There are unique issues involved in the design and construction of religious and worship facilities generally, and more specifically to the needs of Judaic institutions and congregants.
Assess Existing Facilities First
Existing facility assessments are an important first step for any synagogue improvement project. Making the Bimah accessible is a common issue, as are concerns about energy efficiency. An up-front assessment helps put these issues in perspective. For congregations that face political and other internal issues that might cause renovation projects to stall, examining the strengths and weaknesses of existing facilities offers the kind of clear long-range planning that can guide the decision-making process and keep a project moving forward. “A knowledgeable design professional can provide an objective and independent perspective on facility assessment, design ideas, and programmatic solutions,” says Landau.
Let Changing Demographics Drive Changing Space Needs
With shifting demographics as well as generational shifts, many synagogues face significant downsizing or consolidation. Creative design input can help a congregation make the best use of shared services and spaces. These might include Hebrew schools, social and common spaces, as well as spaces for staff and support. Some congregations seek a “big tent” approach that may even offer multiple services in the same facility—at the same time.
Use Flexible Spaces to Maximize Efficiency
Flexibility is the most common word synagogue groups use when describing their goals, according to Zinder and Landau. Most congregations want the flexibility needed to accommodate different groups and their needs during different times of year such as High Holidays, internal programming, or leasing opportunities to external groups. These congregations want their space to be used and to not sit empty, making the need for flexible spaces even more critical. Flexibility also becomes key when addressing issues like the “big tent.”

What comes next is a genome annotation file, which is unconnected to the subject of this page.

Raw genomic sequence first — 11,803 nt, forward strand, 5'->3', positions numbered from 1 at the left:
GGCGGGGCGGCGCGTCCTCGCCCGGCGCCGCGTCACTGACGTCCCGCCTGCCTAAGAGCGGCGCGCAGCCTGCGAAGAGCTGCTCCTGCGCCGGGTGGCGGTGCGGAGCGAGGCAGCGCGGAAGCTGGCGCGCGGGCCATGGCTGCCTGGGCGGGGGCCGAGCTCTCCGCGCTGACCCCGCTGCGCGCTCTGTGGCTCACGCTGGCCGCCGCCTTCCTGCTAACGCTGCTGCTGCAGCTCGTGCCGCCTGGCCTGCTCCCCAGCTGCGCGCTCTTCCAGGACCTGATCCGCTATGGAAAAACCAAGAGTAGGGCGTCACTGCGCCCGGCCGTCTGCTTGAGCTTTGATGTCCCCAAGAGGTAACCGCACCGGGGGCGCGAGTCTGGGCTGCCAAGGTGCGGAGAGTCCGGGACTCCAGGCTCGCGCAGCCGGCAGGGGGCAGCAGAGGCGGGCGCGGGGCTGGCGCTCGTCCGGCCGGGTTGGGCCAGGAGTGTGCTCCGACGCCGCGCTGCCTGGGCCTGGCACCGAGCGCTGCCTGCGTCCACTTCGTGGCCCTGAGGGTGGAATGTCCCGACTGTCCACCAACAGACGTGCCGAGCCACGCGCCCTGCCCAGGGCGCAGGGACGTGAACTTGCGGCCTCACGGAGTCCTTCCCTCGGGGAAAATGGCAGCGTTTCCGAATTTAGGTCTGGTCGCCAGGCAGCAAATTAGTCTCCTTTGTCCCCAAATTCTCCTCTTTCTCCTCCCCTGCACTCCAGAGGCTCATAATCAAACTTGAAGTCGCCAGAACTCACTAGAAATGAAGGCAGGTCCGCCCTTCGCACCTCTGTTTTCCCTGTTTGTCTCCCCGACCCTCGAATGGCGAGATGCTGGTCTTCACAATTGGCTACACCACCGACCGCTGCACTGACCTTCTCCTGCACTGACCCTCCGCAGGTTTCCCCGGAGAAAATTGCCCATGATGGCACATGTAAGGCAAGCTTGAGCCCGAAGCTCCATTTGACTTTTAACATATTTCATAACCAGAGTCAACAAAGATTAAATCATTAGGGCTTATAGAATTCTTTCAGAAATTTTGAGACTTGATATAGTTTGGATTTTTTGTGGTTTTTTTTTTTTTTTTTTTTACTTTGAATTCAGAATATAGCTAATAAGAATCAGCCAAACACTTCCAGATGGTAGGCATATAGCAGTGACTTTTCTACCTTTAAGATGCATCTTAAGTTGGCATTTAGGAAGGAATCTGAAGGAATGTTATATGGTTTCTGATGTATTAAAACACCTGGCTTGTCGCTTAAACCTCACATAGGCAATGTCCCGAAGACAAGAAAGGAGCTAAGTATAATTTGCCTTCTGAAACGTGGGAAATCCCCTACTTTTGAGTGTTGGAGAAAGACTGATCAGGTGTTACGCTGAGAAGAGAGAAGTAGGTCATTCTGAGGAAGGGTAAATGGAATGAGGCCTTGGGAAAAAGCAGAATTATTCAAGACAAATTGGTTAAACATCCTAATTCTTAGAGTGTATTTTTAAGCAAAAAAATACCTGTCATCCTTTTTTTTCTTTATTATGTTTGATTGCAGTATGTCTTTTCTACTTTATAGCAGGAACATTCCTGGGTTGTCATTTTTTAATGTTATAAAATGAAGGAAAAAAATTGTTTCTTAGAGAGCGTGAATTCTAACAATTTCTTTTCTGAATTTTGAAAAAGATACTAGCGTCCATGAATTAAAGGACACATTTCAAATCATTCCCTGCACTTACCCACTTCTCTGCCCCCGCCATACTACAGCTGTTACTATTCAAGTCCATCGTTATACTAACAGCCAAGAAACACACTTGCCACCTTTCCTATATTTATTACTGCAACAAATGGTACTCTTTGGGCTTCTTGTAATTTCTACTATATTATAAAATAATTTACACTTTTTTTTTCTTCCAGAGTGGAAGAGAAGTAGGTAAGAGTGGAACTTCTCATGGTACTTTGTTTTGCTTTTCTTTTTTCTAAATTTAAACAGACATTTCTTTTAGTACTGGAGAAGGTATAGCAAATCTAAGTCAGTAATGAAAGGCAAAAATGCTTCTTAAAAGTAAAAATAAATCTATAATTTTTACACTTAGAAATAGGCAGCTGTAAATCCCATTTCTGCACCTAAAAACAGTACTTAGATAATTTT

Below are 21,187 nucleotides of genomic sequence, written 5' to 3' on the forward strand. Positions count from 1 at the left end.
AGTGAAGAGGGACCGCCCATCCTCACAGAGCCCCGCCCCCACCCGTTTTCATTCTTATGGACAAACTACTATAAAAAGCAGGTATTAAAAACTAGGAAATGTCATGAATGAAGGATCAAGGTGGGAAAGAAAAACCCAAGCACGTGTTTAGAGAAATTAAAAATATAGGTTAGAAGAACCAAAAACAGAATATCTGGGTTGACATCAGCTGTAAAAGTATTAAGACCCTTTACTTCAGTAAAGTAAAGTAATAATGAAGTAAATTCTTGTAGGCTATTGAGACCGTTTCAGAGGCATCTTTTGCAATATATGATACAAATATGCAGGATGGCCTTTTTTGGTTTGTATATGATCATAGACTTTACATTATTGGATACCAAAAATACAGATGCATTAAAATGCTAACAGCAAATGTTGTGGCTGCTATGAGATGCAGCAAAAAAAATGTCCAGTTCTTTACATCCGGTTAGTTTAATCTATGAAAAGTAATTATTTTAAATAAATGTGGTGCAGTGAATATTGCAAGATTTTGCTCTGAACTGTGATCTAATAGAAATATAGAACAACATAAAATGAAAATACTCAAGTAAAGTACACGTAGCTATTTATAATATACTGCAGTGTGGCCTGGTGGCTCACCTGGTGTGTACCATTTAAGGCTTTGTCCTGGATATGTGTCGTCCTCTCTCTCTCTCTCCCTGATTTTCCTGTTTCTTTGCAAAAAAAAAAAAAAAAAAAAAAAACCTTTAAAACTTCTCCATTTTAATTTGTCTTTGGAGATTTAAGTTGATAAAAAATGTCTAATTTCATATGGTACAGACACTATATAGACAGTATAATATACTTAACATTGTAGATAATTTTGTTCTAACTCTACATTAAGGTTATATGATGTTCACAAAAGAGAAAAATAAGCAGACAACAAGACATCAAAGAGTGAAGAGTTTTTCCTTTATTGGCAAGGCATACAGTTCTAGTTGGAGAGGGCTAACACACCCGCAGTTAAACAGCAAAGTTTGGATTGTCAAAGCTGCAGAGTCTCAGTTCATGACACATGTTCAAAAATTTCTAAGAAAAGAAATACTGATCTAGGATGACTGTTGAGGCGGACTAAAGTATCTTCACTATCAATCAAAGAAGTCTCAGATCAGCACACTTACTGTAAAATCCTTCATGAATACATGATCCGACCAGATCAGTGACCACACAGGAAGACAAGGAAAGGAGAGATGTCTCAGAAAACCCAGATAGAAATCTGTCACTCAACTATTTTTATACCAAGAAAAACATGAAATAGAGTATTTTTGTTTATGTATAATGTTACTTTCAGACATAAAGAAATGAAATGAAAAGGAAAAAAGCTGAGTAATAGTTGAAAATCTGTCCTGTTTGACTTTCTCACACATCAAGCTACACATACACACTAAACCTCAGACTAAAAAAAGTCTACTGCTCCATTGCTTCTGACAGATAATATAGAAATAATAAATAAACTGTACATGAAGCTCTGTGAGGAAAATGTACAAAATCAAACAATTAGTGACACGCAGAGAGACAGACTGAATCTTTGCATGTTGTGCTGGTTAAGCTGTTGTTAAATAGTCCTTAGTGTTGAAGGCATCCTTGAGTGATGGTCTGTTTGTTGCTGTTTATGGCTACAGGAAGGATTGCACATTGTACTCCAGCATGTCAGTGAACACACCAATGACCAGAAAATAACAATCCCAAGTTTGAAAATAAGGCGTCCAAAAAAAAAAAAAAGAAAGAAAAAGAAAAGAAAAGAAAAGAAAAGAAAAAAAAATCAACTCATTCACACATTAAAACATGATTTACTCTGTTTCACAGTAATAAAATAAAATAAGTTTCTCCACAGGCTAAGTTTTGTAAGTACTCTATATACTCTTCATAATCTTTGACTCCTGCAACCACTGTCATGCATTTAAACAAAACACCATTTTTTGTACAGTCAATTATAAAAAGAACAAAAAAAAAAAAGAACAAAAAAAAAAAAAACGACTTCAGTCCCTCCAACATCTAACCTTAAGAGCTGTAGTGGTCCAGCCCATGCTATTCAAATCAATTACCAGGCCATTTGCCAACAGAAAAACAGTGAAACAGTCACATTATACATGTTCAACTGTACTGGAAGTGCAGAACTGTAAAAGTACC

Expand to Meet Educational Needs
Many synagogues are expanding their educational focus from just nursery and religious schools to also include adult education, according to Landau, who has designed such landmarks as Congregation Adath B’nai Israel in Evansville, Indiana. In these cases, the need for flexibility LANDAU | ZINDER drives the design of educational spaces so they can accommodate the very different needs of children and adults.
Plan for the Holiday Surge
Increased attendance on holidays can reveal a seemingly adequate facility to be a highly inefficient space. But there are creative solutions for resolving the issue. Some of them include using occasional balcony space, integrated tents, sliding walls, and uplift partitions. These systems can also tie into a congregation’s flexibility goals, allowing a social hall to be converted into a large multipurpose space, lounge, or much-needed classroom space; the key is to assess current and future space needs.
Meet the Needs of Smaller Suburban Communities
The trend toward smaller, more adaptable facilities is quickly growing in suburban communities and in the modern orthodox movement. Fewer and fewer 1,500-member Reform/Conservative (sole affiliation) and urban congregations are resulting in smaller facilities, driving home the need to more carefully manage construction and operating costs, while providing highly adaptable spaces.
Adapt to Technological Change
Technology integration in synagogue design has always been a challenge. Today energy efficiency and sustainable technologies are a trend in the construction industry that most congregations want to tap into. However, Halakhah can be a challenge. Design professionals who specialize in Judaic facilities offer expertise in everything from electronic controls for heating and cooling systems, to lobby video displays and video for home-bound individuals, to automatic hand wash sensors in restrooms. Starting with a thorough understanding of a congregation’s needs goes a long way to avoiding problems and annoyances that need to be addressed after the fact.